Looking a little further, the winners of each category is also interesting to consider (mostly looking at 16 years now, as this year’s awards have not yet been announced). Three times in 16 years women have won the SF Novel category (and one of those was a book co-authored with a man) – including co-authors, that’s three out of 17 winners (17.64% women). Fantasy Novel is a bit odd, but basically out of 20 winners (including ties and co-authored, and including this year’s result because it can only BE a woman, with a clean sweep shortlist), six have been men (70% women). Horror is very unusual indeed, because even though women have less than 41% of the shortlists, the actual winners are 8-6 in favour of women (including ties / co-authors), in a total of 14 winners. This is something that has been somewhat reflected in other local awards, and in the recognition internationally of some of our best women Horror writers, which is worthy of interest when one considers how traditionally male-heavy the Horror field is, in Australia and overseas. Clearly Aussie women are both really good at writing, and superb at creeping people out…

What does this mean? Well, all figures can be interpreted to suit different agendas I guess, but to me, this looks very positive for woman writers in Australian spec fic, and particularly by comparison to the rest of the world. Women here are doing excellent work in fields that overseas are traditionally dominated by men, and while SF shows a significantly different pattern, this genre is seeing a surge in female authored works in recent years, which is hopefully started to redress the balance.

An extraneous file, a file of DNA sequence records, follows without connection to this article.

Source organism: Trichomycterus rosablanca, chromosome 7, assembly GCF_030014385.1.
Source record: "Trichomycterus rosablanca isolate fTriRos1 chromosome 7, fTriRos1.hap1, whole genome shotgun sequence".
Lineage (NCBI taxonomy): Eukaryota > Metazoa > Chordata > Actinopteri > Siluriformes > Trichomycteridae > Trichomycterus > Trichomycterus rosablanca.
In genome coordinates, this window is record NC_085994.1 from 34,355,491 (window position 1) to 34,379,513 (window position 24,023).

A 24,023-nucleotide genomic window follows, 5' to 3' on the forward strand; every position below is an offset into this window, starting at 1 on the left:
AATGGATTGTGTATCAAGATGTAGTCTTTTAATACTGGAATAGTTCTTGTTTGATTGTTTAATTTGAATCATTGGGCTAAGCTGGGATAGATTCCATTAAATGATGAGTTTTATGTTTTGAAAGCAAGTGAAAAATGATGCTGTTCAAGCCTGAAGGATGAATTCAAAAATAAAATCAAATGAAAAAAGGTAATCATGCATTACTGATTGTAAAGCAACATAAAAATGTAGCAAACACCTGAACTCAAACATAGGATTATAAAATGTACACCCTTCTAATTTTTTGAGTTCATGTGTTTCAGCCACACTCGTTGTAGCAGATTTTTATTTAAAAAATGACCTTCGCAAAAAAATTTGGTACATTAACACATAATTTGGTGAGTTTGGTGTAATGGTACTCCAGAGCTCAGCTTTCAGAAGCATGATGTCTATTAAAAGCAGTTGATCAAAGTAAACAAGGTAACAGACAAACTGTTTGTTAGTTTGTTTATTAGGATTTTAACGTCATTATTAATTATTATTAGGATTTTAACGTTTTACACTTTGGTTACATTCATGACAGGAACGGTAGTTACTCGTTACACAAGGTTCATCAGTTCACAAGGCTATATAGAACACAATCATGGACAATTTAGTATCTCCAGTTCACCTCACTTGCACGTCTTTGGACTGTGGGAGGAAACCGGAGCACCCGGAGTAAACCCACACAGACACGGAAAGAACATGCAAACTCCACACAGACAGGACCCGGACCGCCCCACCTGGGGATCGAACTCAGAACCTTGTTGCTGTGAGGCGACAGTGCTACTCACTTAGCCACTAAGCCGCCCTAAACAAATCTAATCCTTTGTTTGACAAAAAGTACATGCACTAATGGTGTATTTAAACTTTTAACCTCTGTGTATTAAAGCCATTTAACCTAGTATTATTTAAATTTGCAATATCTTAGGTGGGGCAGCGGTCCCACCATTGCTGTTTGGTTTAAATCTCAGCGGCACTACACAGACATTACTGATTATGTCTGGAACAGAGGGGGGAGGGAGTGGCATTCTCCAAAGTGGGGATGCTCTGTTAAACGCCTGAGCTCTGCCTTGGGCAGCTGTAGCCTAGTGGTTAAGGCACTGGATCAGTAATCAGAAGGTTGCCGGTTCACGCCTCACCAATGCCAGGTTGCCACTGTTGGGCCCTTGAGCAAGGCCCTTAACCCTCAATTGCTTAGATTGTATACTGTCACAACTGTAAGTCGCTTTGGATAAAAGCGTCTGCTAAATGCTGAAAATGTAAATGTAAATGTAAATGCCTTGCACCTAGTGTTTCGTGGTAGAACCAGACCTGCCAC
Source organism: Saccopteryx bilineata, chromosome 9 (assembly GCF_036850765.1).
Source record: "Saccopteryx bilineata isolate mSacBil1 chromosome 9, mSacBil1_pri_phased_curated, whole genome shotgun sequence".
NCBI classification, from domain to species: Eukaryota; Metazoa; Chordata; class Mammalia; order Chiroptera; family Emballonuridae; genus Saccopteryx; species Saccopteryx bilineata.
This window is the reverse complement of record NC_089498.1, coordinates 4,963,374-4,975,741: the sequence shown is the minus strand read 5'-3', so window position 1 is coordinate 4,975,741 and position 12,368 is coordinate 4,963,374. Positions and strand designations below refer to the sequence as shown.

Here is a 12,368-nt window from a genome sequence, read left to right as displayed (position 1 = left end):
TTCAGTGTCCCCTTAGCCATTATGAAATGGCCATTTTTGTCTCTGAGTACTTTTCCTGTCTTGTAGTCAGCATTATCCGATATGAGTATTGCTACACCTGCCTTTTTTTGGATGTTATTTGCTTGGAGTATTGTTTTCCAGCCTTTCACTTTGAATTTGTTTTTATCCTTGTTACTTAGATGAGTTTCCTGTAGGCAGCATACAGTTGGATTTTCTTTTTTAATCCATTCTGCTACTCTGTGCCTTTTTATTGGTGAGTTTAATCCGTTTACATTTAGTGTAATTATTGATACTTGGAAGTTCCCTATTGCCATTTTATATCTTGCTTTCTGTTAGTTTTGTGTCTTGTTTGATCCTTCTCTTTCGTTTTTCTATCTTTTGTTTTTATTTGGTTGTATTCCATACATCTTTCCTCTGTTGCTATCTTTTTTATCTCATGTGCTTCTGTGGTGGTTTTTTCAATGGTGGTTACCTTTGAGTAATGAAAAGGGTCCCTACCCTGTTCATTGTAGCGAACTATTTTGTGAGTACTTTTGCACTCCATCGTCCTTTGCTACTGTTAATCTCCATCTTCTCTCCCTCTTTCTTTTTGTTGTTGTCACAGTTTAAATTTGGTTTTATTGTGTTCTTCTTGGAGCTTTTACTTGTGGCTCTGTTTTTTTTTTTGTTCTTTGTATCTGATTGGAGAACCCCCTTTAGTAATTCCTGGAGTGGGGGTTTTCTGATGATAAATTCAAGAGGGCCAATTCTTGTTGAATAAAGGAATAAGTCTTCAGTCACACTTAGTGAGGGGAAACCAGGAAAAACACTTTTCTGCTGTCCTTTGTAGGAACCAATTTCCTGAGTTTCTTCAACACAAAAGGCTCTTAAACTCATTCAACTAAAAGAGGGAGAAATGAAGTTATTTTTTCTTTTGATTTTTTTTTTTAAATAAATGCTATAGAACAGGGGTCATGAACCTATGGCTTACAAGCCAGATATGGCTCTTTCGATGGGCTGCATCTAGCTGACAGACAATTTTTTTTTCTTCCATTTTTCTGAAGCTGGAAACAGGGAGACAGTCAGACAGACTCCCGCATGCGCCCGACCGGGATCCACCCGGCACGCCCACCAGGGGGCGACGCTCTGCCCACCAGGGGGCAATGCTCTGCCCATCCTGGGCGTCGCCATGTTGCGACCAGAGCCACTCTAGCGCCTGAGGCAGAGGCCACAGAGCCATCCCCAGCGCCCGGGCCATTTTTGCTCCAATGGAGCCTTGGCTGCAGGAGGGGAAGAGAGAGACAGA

I wonder too if some of the blurring of genre boundaries will add to an increase of what is considered SF, as is perhaps reflected in this year’s shortlist featuring a number of dystopian novels – SF doesn’t have to be about far flung futures or robots and spaceships, but these are frequently fingered as features of the field. There is still somewhat of a dearth of solid SF being published in Australia (there were 33 novels entered in SF Novel, compared to 64 in Fantasy Novel), by men or women, but this year’s Aurealis Awards saw a strong improvement in this area, which hopefully will continue in the future.

With only 12 entries in the Horror Novel section, this too is a genre on the backburner – perhaps the proliferation of dark fantasy on shelves and screens, and the dominance of urban fantasy / paranormal romance (ie: vampires and werewolves, for the most part, which were once the province of scares rather than sex), has diluted the market for strong horror, but as with anything in publishing, swings and roundabouts occur. I have no doubt that at some point Horror will start to forge forward once more, as publishers and audiences seek the next big thing. Hopefully it won’t be at the expense of Fantasy and SF but if it is, as long as there are great women writers in the fray, I won’t complain.

* please note that I’m not a statistician – I did the math as best I could, with some help from my spreadsheet! All figures were taken from files housed at the Aurealis Awards website. Any miscounts are my own, as are my interpretations. I’m interested to hear what others think though!